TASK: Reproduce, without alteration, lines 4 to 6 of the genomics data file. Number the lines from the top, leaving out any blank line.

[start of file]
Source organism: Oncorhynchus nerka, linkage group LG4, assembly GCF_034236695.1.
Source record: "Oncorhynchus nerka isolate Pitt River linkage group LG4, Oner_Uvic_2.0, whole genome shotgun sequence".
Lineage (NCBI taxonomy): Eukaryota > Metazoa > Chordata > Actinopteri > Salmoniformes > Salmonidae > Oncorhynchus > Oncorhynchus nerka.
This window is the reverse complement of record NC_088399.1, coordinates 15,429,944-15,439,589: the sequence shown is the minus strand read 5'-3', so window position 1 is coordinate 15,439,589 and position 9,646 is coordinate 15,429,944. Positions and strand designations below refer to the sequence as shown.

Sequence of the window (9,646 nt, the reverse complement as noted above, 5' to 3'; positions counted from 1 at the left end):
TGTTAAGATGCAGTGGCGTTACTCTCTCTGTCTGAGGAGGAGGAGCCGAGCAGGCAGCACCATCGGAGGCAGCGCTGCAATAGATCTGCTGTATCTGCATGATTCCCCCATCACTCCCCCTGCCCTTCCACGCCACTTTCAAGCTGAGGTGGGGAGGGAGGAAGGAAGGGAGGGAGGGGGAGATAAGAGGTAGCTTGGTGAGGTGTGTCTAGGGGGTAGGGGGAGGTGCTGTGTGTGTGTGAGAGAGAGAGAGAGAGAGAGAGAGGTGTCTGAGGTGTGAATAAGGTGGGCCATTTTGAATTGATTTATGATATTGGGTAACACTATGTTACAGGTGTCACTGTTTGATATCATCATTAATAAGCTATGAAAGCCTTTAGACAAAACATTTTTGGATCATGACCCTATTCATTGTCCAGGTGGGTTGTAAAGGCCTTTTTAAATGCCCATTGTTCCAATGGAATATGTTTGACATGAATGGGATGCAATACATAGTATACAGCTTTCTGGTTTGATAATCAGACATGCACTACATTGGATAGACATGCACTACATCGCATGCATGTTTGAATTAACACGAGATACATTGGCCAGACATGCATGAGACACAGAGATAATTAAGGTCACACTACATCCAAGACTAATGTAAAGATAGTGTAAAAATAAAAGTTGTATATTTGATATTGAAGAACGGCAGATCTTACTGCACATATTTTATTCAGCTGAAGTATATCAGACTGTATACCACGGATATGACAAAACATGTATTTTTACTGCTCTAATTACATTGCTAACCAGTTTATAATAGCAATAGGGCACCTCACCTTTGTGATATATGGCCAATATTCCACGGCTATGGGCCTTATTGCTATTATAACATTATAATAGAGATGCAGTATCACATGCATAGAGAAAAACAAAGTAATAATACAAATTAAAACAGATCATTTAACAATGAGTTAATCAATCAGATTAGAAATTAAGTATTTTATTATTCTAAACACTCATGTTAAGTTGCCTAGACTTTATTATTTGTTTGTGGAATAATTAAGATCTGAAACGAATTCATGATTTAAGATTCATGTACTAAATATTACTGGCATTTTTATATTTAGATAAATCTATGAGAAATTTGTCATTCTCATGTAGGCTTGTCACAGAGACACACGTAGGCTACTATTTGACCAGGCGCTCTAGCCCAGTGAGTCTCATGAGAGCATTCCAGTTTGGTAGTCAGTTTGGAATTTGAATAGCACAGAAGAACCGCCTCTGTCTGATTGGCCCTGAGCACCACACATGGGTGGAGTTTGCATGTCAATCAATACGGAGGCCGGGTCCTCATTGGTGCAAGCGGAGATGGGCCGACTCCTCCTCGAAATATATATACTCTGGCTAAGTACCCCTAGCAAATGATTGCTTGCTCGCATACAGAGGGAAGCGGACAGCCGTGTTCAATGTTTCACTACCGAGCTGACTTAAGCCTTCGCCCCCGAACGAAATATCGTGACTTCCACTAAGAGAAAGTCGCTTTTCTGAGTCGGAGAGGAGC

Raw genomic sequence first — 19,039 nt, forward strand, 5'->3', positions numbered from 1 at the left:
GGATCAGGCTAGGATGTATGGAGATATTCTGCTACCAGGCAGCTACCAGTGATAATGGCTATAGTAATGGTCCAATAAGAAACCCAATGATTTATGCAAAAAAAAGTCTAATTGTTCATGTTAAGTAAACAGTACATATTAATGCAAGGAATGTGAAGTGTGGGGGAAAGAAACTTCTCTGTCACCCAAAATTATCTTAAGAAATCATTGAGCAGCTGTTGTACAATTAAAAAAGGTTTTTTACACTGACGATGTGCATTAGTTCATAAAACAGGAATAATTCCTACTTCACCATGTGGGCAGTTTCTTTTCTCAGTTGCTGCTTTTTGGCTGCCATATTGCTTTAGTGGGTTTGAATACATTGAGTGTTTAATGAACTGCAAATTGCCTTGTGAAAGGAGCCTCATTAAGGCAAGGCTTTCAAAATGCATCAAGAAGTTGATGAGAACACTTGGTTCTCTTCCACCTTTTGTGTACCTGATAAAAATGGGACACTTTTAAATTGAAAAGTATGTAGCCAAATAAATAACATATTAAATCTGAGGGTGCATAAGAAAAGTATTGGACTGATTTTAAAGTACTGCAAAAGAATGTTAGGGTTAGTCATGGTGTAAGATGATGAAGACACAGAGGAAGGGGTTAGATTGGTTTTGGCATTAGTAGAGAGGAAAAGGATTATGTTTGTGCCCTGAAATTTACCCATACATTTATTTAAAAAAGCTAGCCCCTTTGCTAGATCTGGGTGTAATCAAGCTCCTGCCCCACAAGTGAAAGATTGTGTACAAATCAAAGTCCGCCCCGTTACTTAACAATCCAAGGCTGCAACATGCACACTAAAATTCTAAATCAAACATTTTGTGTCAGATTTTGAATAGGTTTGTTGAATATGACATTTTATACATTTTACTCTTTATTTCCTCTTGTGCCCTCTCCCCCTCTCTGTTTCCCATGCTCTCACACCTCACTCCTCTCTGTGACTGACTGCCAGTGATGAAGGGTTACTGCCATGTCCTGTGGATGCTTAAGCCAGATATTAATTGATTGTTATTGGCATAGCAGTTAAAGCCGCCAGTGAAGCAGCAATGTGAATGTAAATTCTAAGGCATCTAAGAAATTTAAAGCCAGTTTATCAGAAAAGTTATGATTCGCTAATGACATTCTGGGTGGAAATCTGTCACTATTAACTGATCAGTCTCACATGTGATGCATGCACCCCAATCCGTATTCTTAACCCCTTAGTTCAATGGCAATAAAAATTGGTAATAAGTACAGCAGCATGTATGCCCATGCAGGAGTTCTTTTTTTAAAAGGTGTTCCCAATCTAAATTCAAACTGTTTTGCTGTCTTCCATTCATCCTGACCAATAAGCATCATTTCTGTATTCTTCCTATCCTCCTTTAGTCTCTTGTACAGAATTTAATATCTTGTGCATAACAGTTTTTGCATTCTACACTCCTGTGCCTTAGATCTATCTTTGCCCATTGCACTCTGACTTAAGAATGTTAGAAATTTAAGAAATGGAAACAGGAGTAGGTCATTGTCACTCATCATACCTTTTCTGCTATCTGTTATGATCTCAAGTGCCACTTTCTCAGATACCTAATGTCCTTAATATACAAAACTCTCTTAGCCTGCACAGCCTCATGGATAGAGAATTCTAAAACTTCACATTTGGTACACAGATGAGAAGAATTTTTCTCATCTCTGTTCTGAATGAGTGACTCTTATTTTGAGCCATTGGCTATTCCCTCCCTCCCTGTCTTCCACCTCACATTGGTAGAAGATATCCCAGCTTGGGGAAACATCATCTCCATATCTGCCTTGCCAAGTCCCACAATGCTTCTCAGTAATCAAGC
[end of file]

This window is the reverse complement of record NC_088399.1, coordinates 15,429,944-15,439,589: the sequence shown is the minus strand read 5'-3', so window position 1 is coordinate 15,439,589 and position 9,646 is coordinate 15,429,944. Positions and strand designations below refer to the sequence as shown.

Sequence of the window (9,646 nt, the reverse complement as noted above, 5' to 3'; positions counted from 1 at the left end):
TGTTAAGATGCAGTGGCGTTACTCTCTCTGTCTGAGGAGGAGGAGCCGAGCAGGCAGCACCATCGGAGGCAGCGCTGCAATAGATCTGCTGTATCTGCATGATTCCCCCATCACTCCCCCTGCCCTTCCACGCCACTTTCAAGCTGAGGTGGGGAGGGAGGAAGGAAGGGAGGGAGGGGGAGATAAGAGGTAGCTTGGTGAGGTGTGTCTAGGGGGTAGGGGGAGGTGCTGTGTGTGTGTGAGAGAGAGAGAGAGAGAGAGAGAGGTGTCTGAGGTGTGAATAAGGTGGGCCATTTTGAATTGATTTATGATATTGGGTAACACTATGTTACAGGTGTCACTGTTTGATATCATCATTAATAAGCTATGAAAGCCTTTAGACAAAACATTTTTGGATCATGACCCTATTCATTGTCCAGGTGGGTTGTAAAGGCCTTTTTAAATGCCCATTGTTCCAATGGAATATGTTTGACATGAATGGGATGCAATACATAGTATACAGCTTTCTGGTTTGATAATCAGACATGCACTACATTGGATAGACATGCACTACATCGCATGCATGTTTGAATTAACACGAGATACATTGGCCAGACATGCATGAGACACAGAGATAATTAAGGTCACACTACATCCAAGACTAATGTAAAGATAGTGTAAAAATAAAAGTTGTATATTTGATATTGAAGAACGGCAGATCTTACTGCACATATTTTATTCAGCTGAAGTATATCAGACTGTATACCACGGATATGACAAAACATGTATTTTTACTGCTCTAATTACATTGCTAACCAGTTTATAATAGCAATAGGGCACCTCACCTTTGTGATATATGGCCAATATTCCACGGCTATGGGCCTTATTGCTATTATAACATTATAATAGAGATGCAGTATCACATGCATAGAGAAAAACAAAGTAATAATACAAATTAAAACAGATCATTTAACAATGAGTTAATCAATCAGATTAGAAATTAAGTATTTTATTATTCTAAACACTCATGTTAAGTTGCCTAGACTTTATTATTTGTTTGTGGAATAATTAAGATCTGAAACGAATTCATGATTTAAGATTCATGTACTAAATATTACTGGCATTTTTATATTTAGATAAATCTATGAGAAATTTGTCATTCTCATGTAGGCTTGTCACAGAGACACACGTAGGCTACTATTTGACCAGGCGCTCTAGCCCAGTGAGTCTCATGAGAGCATTCCAGTTTGGTAGTCAGTTTGGAATTTGAATAGCACAGAAGAACCGCCTCTGTCTGATTGGCCCTGAGCACCACACATGGGTGGAGTTTGCATGTCAATCAATACGGAGGCCGGGTCCTCATTGGTGCAAGCGGAGATGGGCCGACTCCTCCTCGAAATATATATACTCTGGCTAAGTACCCCTAGCAAATGATTGCTTGCTCGCATACAGAGGGAAGCGGACAGCCGTGTTCAATGTTTCACTACCGAGCTGACTTAAGCCTTCGCCCCCGAACGAAATATCGTGACTTCCACTAAGAGAAAGTCGCTTTTCTGAGTCGGAGAGGAGC